Poppy plants exist and are grown in areas of Asia. The country of Afghanistan is the number one producer of poppy plants. The United States is the number one country that consumes what is derived from these plants.
    Opium is what we in the U.S. call narcotics, and they essentially dull and numb those in pain who ingest these opium-based medications. The narcotics are the drugs of choice for pain management.
    Some narcotics are from natural opium, such as cocaine. In addition, the opiates from the poppy seeds can be used to create semi-synthetic narcotics, such as Heroin. Heroin was marketed by Bayer Pharmaceuticals for 12 years, and during that time this company told potential users of Heroin that it is a non-addicting form of morphine (pure opiate drug).
    This was believed to be a welcome relief for those many soldiers who became addicted to morphine after the U.S Civil War. During that same period of time, Bayer marketed heroin for other medical conditions, such as young children with coughs.
    Of course, we now know that Heroin is very addictive in fact. Ironically, Morphine has been given to Heroin addicts who are recovering.
    Opium-derived medicines once could be bought freely in the U.S. by anyone less than 100 years ago. Yet now, they are classified by the Drug Enforcement Agency as narcotics, and are scheduled accordingly to monitor and limit the use of such drugs by others, as there is a very real element of danger with narcotic usage by others.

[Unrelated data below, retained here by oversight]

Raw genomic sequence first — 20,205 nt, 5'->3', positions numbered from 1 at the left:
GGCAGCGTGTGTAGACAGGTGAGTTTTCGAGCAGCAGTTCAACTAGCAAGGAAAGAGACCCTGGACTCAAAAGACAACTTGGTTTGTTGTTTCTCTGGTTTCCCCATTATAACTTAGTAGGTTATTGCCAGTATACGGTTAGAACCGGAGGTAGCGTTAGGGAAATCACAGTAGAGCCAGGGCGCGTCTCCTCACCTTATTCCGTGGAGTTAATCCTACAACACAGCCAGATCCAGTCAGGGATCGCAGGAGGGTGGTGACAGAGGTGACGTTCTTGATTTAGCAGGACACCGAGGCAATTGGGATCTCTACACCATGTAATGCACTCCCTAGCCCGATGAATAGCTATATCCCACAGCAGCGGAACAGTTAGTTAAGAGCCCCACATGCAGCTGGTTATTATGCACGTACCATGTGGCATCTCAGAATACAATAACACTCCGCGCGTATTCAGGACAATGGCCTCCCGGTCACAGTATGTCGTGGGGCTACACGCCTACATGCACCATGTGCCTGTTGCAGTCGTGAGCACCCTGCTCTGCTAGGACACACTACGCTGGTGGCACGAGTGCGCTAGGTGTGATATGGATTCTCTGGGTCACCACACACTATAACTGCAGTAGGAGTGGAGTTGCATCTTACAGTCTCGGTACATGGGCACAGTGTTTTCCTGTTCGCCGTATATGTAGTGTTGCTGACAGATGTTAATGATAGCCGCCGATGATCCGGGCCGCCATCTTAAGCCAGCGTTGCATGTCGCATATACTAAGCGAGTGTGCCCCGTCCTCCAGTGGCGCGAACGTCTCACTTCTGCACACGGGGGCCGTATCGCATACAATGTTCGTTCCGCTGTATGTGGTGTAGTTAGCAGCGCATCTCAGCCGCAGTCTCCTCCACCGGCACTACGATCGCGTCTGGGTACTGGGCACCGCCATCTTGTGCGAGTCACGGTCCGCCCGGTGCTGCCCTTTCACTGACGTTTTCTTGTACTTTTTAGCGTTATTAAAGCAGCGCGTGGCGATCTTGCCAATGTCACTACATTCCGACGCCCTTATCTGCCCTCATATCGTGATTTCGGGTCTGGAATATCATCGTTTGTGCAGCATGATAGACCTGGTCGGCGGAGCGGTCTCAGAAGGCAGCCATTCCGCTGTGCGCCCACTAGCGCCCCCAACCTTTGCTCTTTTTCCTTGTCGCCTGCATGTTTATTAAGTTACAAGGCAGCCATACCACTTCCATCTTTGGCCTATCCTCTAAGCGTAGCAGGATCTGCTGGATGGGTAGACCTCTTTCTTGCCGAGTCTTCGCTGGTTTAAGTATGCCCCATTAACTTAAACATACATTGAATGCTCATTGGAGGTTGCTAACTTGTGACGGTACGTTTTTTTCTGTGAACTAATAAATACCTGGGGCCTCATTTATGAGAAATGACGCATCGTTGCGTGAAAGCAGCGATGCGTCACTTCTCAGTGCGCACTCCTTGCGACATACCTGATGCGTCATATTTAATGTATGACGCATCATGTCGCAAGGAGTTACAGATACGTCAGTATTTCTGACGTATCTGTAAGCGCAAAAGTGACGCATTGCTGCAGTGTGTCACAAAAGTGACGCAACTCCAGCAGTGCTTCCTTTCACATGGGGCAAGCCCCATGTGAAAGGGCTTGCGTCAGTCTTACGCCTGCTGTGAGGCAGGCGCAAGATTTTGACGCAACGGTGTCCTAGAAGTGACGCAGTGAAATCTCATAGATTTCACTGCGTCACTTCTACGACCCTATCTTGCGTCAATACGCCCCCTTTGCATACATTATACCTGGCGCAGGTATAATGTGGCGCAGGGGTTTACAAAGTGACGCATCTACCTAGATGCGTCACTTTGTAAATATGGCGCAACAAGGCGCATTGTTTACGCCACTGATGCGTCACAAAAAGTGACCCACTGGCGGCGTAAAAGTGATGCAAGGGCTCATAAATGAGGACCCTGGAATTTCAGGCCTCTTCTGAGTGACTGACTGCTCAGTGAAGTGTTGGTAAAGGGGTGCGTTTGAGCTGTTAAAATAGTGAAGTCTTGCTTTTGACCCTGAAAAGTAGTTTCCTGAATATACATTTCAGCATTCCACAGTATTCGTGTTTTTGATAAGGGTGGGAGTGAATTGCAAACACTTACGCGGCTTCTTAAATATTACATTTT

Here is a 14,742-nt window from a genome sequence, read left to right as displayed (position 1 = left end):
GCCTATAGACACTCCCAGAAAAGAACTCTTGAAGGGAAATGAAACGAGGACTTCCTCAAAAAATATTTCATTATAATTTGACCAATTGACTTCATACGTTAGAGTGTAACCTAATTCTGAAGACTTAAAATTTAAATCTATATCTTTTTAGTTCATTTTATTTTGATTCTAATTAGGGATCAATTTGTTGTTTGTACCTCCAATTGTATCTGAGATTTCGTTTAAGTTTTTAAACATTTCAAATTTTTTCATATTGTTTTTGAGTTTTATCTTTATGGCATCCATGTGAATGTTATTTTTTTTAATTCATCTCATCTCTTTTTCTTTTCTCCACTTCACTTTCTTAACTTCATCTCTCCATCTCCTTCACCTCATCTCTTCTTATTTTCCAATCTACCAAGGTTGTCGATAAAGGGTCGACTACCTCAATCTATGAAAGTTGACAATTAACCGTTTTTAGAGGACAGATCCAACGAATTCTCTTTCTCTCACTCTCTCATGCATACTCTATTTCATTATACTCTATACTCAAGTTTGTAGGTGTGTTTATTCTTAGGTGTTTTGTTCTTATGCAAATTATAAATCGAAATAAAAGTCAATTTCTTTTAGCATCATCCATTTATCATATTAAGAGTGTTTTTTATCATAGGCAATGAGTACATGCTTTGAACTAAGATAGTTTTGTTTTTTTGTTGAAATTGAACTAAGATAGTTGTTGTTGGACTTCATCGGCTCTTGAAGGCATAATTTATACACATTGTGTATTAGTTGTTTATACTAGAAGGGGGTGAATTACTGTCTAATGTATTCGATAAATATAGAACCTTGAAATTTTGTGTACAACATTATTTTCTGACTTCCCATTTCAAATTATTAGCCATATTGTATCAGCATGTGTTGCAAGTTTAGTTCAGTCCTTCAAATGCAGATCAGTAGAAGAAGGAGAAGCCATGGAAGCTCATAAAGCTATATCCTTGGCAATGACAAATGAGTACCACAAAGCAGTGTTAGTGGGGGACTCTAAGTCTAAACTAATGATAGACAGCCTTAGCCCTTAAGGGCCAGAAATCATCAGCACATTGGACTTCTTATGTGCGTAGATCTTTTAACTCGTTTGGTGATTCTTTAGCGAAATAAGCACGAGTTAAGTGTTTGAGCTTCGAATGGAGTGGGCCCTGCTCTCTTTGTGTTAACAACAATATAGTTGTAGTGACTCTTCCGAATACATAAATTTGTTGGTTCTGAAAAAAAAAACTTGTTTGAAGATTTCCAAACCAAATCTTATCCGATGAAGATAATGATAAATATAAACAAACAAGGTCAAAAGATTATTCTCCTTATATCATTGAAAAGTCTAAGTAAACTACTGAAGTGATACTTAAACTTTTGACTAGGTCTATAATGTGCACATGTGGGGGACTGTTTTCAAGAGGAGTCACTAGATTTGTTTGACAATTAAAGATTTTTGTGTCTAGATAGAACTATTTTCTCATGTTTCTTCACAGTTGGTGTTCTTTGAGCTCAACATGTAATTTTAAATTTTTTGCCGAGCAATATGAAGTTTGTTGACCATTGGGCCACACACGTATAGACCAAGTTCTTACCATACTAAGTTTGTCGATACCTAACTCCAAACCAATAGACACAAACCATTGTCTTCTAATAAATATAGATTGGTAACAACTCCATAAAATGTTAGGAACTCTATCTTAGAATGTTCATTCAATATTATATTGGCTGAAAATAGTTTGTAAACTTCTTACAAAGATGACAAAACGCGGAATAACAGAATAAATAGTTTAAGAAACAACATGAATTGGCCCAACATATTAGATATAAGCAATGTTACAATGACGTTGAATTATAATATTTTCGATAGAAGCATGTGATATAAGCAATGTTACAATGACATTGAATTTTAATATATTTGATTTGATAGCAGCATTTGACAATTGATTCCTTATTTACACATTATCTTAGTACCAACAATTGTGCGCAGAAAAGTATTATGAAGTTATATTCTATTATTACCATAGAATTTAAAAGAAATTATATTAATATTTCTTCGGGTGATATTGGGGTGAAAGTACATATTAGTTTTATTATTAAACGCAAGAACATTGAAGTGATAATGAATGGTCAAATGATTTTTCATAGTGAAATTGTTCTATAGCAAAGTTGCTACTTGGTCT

Internationally, the opium trade has been actively placed throughout the world. Historically, brutal force has been implemented by various nations to control what opium plants provide that others desire, as there is a pleasant euphoria experienced by the consumers of narcotics in addition to relieving pain.
    While prescribed to patients for such issues aside from pain on occasion, such as chronic coughing and diarrhea, the intended use of opium drugs is for pain management. Vicodin, which is comparatively a mild narcotic, is the most frequently prescribed and abused drug in the United States presently out of the narcotics available by prescription. Overall, there are about 10 opium-based medications available, and each has a length of effectiveness after administration for a period of about 4 hours
    If patients take opium-derived drugs for long periods of time, tolerance may develop with such patients. When this occurs, this patient needs and desires more of the opiate medication to acquire a level of relief. As a result, such patients may develop a dependence on these types of drugs, which is what often leads to addiction and possible abuse of the narcotic drug. This is why overdose of these types of drugs have occurred. The reasons for taking these drugs initially become replaced with a desperate need for relief due to addiction in some who take narcotics for a long period of time.
    http://www.hazelden.org
    Dan Abshear